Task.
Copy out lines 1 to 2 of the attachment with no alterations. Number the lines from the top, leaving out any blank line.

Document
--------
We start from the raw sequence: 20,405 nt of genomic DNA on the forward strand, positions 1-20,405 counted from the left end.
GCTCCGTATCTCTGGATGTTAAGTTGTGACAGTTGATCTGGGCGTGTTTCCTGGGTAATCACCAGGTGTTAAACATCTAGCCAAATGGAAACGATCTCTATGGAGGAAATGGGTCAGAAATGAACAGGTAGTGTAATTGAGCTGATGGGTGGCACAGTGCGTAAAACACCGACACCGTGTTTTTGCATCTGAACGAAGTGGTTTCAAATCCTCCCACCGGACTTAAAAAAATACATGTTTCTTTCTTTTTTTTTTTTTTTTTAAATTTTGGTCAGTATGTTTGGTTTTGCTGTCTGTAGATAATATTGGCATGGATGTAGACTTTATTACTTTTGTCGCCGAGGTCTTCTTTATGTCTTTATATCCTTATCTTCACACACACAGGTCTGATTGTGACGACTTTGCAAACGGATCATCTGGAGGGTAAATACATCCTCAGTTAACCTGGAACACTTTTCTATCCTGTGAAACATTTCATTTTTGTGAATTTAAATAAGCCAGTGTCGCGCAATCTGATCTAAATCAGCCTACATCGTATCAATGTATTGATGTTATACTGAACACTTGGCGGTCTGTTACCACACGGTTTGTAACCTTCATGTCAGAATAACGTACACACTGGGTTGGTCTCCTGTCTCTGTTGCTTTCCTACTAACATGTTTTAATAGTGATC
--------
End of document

We start from the raw sequence: 20,405 nt of genomic DNA on the forward strand, positions 1-20,405 counted from the left end.
GCTCCGTATCTCTGGATGTTAAGTTGTGACAGTTGATCTGGGCGTGTTTCCTGGGTAATCACCAGGTGTTAAACATCTAGCCAAATGGAAACGATCTCTATGGAGGAAATGGGTCAGAAATGAACAGGTAGTGTAATTGAGCTGATGGGTGGCACAGTGCGTAAAACACCGACACCGTGTTTTTGCATCTGAACGAAGTGGTTTCAAATCCTCCCACCGGACTTAAAAAAATACATGTTTCTTTCTTTTTTTTTTTTTTTTTAAATTTTGGTCAGTATGTTTGGTTTTGCTGTCTGTAGATAATATTGGCATGGATGTAGACTTTATTACTTTTGTCGCCGAGGTCTTCTTTATGTCTTTATATCCTTATCTTCACACACACAGGTCTGATTGTGACGACTTTGCAAACGGATCATCTGGAGGGTAAATACATCCTCAGTTAACCTGGAACACTTTTCTATCCTGTGAAACATTTCATTTTTGTGAATTTAAATAAGCCAGTGTCGCGCAATCTGATCTAAATCAGCCTACATCGTATCAATGTATTGATGTTATACTGAACACTTGGCGGTCTGTTACCACACGGTTTGTAACCTTCATGTCAGAATAACGTACACACTGGGTTGGTCTCCTGTCTCTGTTGCTTTCCTACTAACATGTTTTAATAGTGATC